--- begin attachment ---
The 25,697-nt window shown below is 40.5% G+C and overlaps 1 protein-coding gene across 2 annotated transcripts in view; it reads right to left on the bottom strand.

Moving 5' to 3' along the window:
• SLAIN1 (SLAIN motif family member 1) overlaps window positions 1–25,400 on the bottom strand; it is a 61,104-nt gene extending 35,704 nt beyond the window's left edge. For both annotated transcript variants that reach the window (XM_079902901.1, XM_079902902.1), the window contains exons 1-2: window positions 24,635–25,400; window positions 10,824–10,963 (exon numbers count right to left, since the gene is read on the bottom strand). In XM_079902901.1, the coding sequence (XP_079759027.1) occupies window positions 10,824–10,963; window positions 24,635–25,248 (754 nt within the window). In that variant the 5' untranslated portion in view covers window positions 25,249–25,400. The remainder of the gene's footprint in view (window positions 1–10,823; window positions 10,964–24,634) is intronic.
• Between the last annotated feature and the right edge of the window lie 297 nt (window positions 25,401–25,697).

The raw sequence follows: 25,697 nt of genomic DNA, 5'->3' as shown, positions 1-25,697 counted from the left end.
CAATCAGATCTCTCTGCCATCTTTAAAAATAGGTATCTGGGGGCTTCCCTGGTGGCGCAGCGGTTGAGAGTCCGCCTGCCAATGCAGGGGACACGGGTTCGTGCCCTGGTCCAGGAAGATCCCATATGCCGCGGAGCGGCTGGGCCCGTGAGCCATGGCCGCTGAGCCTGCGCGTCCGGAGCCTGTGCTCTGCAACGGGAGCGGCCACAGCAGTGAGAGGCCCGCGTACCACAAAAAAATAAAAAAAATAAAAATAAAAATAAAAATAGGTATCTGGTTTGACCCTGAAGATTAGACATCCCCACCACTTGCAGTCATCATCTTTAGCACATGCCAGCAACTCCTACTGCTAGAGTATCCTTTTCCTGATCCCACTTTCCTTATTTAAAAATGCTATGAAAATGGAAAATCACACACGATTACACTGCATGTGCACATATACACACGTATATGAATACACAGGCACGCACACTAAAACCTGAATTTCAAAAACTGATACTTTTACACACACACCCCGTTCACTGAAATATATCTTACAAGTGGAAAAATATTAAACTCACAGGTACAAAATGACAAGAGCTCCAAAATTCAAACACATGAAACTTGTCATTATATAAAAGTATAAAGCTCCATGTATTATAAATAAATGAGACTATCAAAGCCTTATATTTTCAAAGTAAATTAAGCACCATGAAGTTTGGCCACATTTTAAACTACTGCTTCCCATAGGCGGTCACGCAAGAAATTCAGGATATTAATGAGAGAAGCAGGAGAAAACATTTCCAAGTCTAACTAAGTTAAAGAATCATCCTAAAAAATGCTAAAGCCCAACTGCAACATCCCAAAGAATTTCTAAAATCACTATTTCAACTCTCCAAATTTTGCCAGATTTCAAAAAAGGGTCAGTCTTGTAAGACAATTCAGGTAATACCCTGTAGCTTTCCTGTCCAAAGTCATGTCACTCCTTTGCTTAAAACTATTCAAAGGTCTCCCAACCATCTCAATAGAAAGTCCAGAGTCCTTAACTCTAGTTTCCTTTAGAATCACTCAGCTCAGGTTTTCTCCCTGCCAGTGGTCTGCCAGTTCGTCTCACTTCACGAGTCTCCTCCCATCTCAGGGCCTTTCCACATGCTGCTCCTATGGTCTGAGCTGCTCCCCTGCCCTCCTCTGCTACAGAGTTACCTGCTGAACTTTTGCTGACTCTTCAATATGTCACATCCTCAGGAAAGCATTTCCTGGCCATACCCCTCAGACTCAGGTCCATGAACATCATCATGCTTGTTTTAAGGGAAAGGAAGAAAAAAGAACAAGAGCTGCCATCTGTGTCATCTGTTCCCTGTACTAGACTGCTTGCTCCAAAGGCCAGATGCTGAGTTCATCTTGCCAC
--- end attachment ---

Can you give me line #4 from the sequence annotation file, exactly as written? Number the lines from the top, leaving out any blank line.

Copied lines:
• Between the last annotated feature and the right edge of the window lie 297 nt (window positions 25,401–25,697).